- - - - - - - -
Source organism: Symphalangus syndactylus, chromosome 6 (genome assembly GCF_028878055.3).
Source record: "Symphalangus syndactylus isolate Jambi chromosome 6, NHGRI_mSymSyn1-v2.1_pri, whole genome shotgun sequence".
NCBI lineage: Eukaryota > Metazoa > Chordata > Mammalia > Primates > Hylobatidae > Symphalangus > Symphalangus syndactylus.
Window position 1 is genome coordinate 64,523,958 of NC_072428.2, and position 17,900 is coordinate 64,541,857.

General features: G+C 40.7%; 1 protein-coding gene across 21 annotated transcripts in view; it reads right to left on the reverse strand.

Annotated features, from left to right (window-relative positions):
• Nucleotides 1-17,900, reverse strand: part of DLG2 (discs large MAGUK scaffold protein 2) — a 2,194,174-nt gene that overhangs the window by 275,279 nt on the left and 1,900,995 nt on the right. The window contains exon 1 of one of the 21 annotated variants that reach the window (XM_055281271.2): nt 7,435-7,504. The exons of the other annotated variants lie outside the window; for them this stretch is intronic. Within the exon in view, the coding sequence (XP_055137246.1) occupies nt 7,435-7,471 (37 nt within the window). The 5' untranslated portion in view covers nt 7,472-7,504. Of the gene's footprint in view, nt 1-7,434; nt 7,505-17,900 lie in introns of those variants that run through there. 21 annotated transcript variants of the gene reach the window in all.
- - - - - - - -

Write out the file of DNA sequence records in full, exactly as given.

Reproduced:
Source organism: Symphalangus syndactylus, chromosome 6 (genome assembly GCF_028878055.3).
Source record: "Symphalangus syndactylus isolate Jambi chromosome 6, NHGRI_mSymSyn1-v2.1_pri, whole genome shotgun sequence".
NCBI lineage: Eukaryota > Metazoa > Chordata > Mammalia > Primates > Hylobatidae > Symphalangus > Symphalangus syndactylus.
Window position 1 is genome coordinate 64,523,958 of NC_072428.2, and position 17,900 is coordinate 64,541,857.

General features: G+C 40.7%; 1 protein-coding gene across 21 annotated transcripts in view; it reads right to left on the reverse strand.

Annotated features, from left to right (window-relative positions):
• Nucleotides 1-17,900, reverse strand: part of DLG2 (discs large MAGUK scaffold protein 2) — a 2,194,174-nt gene that overhangs the window by 275,279 nt on the left and 1,900,995 nt on the right. The window contains exon 1 of one of the 21 annotated variants that reach the window (XM_055281271.2): nt 7,435-7,504. The exons of the other annotated variants lie outside the window; for them this stretch is intronic. Within the exon in view, the coding sequence (XP_055137246.1) occupies nt 7,435-7,471 (37 nt within the window). The 5' untranslated portion in view covers nt 7,472-7,504. Of the gene's footprint in view, nt 1-7,434; nt 7,505-17,900 lie in introns of those variants that run through there. 21 annotated transcript variants of the gene reach the window in all.